A significant takeaway for Barnes, she said, “is when he said ‘I have never felt more loved in my life by the elders and my family through this whole sabbatical.’ That spoke volumes to me, for the leadership of our church, that he didn’t get tossed to the side. He was loved all the way through it.”

While Burgen spent a lot of time during his sabbatical working to tear down the barriers he had unwittingly built between himself and those he is pledged to lead, he also devoted countless hours to building another wall — this one, with his own hands. It was a dry stack wall, built without mortar, inspired by walls he’d seen on a trip to Scotland, where walls still stand that are more than a thousand years old.

“I had a stone mason come up (to the home near Allenspark) and give me some pointers,” Burgen said.  And he said, ‘Jim, being a stone mason is kind of a series of constant adjustments.’ That kind of became a metaphor for a lot of things. So is marriage. So is leadership. Just when you think you have it, you have to change it just a little bit.”

His manual labor was in tune with the theme for his sabbatical on which he and Powers settled: slow is fast.

“That was the good thing about building that wall out there,” Burgen said of the wall with 6,000 rocks he laid by hand.

“I had to go to one part of my property, pick ‘em up, put them on the cart, drive them down, unload ‘em, then pick out the right one and put it on the wall and adjust it. You cannot do that fast. Because the altitude is 8,200 feet and I’m 57, and my lungs would explode.”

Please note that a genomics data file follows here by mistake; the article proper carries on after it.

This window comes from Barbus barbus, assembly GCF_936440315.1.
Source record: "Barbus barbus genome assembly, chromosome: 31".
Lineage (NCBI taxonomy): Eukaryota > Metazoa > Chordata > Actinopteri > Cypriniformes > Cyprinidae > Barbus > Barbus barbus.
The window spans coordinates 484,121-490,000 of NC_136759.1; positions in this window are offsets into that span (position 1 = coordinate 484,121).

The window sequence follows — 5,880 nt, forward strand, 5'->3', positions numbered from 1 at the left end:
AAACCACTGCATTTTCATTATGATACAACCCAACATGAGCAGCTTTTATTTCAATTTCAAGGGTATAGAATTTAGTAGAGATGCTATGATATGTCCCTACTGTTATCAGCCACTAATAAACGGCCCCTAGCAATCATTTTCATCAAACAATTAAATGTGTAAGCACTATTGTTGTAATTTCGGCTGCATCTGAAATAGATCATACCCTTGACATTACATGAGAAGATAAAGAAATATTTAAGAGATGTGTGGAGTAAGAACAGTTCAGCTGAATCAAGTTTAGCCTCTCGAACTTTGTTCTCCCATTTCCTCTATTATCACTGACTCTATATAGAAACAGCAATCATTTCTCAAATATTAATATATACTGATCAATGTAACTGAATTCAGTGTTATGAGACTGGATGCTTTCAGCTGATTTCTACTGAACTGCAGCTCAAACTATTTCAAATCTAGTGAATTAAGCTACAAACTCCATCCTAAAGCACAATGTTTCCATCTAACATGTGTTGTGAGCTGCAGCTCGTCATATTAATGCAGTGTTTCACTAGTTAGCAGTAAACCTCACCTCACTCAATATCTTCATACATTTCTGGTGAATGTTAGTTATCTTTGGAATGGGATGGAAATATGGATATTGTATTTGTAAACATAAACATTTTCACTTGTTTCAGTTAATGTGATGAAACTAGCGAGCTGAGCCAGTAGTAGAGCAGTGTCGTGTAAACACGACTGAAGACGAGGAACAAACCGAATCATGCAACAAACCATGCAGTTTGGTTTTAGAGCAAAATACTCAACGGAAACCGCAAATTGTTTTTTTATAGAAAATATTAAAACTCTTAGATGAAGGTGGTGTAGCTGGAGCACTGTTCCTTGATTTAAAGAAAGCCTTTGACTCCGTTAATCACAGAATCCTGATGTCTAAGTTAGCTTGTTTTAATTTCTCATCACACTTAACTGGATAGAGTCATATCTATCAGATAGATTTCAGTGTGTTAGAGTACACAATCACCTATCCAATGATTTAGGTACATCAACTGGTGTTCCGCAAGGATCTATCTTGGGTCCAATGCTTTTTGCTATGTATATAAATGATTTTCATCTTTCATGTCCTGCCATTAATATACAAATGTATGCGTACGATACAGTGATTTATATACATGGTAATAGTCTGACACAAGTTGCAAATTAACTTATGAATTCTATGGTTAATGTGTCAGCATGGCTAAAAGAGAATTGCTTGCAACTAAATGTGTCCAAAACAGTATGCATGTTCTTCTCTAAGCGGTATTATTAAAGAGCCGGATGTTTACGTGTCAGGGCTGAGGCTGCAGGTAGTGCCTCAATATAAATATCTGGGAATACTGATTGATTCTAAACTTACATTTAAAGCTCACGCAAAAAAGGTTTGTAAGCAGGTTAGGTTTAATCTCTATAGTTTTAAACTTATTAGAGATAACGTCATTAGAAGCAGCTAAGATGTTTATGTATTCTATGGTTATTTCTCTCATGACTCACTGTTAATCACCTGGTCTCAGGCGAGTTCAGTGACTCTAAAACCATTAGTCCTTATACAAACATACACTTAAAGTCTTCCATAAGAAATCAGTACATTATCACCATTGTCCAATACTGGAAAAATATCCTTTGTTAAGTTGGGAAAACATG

After living the first half of his life on overdrive, Burgen knows he can’t “warrior up” and roar through the back end of it the same way.

He thinks about the walls still standing in Scotland, the wall he has built in Colorado, and the legacy he is fashioning for himself.

“What am I building that is going to be here long after I’m gone?” he asked himself. “The number one thing is a family. The number two thing is a church. That will be here after I’m gone. Am I building something that, as soon as I am out of the picture, the wind blows it down? Or am I going to build something that lasts, that flexes, that can be repaired. Because those walls over in Scotland, there are parts of them where part has been knocked down, but someone comes along and says ‘It’s not a loss. We can rebuild that part.’”

The rebuild for Burgen is ongoing.

He has faith that his own struggles can light the flame of hope in others. After his message on his first return to Flatirons on Dec. 14, he said a woman came up to him to say that she had been planning to kill herself — but after hearing him that evening, she was stepping back from that precipice.

“I probably wouldn’t have volunteered for it, but I’m really thankful this sabbatical happened — on the back end,” he said. “As everybody was trying to figure out, like, what do I have to offer? … Usually, what you have to offer comes out of walking through a painful time.”